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We’re Sherry Educators

Sweet SherriesAnd…..we’re back after 5 days and 4 nights in Jerez de la Frontera, the defacto capital of all things sherry related. As many of you know, we were in Jerez to learn all about Sherry. The D.O. of Jerez for the past 3 years has been working to educate writers, wine educators, wine lovers and sherry nuts about this elusive and mysterious beverage. Sticking to the policy of full disclosure in blogging, the rules to participate were simple. You find a way to get there and they in turn, took care of lodging, food and transportation. Seeing that this was a great way to deepen our understanding about Sherry, while becoming certified as Sherry Wine Educators, we took the opportunity and booked a flight to see what the excitement was about. Turns out we were glad we did.

We flew down on Tuesday night, a day before the seminar, so that we could explore a bit of the city. This was a great idea because our first dinner showed us why this seminar is so important to the region and its wines. After wandering the city, we sat down and ordered a few of Jerez’s infamous seafood treats alongside a bottle of Fino sherry. We thought it was a perfectly reasonable request seeing that we were in the capital of the sherry world. To our waiter, however, it seemed as though we had martian antennas sticking out of our heads and funny space suits on. His response was simply, “Do you mean a white wine?” To which we, somewhat confused, replied, “Yes, we want a white Fino sherry.” The volley continued, “Do you know what a Fino is? Are you sure you don’t mean a white wine?” It was at this point I began to notice that the company we shared at this small outdoor terrace included tourists of every ilk and nationality, all of which seemed to be nursing beer from large wine glasses. We were beginning to understand. It became clear that this poor waiter had more than once, served a Fino to some unexpecting tourists only to have them shocked at the beverage put before them. As we later found out, only locals order a bottle of Fino with dinner(or two!). We may speak Spanish but our accents are far from stealth when trying to blend in; whereby prompting the staff to inquire of our nationality. They didn’t expect us to be from the States and were happy to have a cold bottle of Tio Pepe sitting before us. At this point the evening moved forward with more smiles and conversation as the wait staff realized we did appreciate the fresh bottle that quickly emptied itself into our glasses.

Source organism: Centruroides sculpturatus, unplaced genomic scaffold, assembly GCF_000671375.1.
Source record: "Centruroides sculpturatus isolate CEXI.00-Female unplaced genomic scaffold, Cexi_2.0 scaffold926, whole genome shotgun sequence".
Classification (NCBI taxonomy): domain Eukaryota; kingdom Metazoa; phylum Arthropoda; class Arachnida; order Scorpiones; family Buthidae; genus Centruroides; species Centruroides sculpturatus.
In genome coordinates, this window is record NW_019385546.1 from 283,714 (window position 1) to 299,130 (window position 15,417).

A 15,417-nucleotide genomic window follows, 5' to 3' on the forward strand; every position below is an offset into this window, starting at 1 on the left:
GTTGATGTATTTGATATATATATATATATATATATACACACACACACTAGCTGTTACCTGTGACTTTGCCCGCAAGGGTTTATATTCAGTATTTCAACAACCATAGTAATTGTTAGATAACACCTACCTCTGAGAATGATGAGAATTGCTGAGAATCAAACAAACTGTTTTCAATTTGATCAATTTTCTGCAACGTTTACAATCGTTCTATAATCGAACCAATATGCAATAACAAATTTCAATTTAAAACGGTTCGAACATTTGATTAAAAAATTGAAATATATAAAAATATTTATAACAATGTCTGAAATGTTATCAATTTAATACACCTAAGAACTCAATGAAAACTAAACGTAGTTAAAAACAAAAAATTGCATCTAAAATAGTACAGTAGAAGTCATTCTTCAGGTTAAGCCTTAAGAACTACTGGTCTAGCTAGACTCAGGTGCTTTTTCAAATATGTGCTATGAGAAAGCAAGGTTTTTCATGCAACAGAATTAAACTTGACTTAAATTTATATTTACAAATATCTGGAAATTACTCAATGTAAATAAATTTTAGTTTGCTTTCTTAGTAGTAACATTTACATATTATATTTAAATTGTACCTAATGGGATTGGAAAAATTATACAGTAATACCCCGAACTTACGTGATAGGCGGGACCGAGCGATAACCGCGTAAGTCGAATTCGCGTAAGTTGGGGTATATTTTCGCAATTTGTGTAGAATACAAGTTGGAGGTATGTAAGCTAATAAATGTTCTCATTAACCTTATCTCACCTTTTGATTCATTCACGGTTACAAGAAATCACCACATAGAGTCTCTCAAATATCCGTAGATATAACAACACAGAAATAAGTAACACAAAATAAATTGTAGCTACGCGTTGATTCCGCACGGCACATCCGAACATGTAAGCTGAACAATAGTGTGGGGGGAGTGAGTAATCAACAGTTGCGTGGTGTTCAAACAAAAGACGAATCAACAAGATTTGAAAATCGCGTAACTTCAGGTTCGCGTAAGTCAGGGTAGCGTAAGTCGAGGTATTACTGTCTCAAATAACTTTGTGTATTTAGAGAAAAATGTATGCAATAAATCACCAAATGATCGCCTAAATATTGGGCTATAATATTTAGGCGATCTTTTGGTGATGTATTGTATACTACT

Sherry is plagued by this scenario, day after day, and within its own home town. It’s just not fair. I know some of you are rolling your eyes and about to click away, because we relentlessly write about a drink we love, but humor me with one more short story.

It was about 2 years ago when my old wine buyer friend from my previous US based employer was in Madrid fresh off a whirlwind tour of Spanish vineyards. He had tasted wine non-stop for one week and had 2 days left to explore Madrid on his own. Meeting up with him one night, we found our way into a bar for a few drinks where I asked him if he had tried any sherry during his travels. He responded that he had not and we quickly asked the waiter what he had to offer in the way of a Fino. His response was that all they had was a bottle of Tio Pepe. My friend being a person who has tasted more wines than most replied, “Oh that’s ok. I have had Tio Pepe many times before.” Nonetheless, I sent the waiter away with an order for two glasses. I explained to my friend that it might be different this time. Now the part I relish to this day. When my friend picked up his glass and, as any wine lover is wont to do, shoved his nose into it inhaling its aroma, his eyes began to light up. “This isn’t Tio Pepe!” It was, but it was something that he had never known before, FRESH. Fino needs to be drunk fresh, and sadly in the USA, it’s hard to find the freshest example of this Iberian treat(though this is changing!). At that time, I obviously had no idea that in two years time, I would be learning about sherry in the hopes of educating others, but I did know that I needed to spread the word about this misunderstood beverage.

I want to end this with a final word about sherry. What we learned this past week was very enlightening, and at the very least has wet our appetites to learn even more. So many styles and variations, there is absolutely something for everyone. We tasted the most delicate Finos and Manzanillas, thick unctuous PXs and nutty, yeasty Amontillados. The result is that we feel like we only have spotted the tip of what is a oenophilic iceberg of flavors. We’ll try not to overdo it, but we do ask that you follow us as we recount some of the fun things that we have learned and people who we met.

Also, we want you too know that we are now available for classes. Both Gabriella and I are available if you find yourself in Spain to help you learn about Sherry. I know we sound like an advertisement, but we mean this with heartfelt honesty: we love this wine!

Ryan Opaz
Certified Sherry Educator

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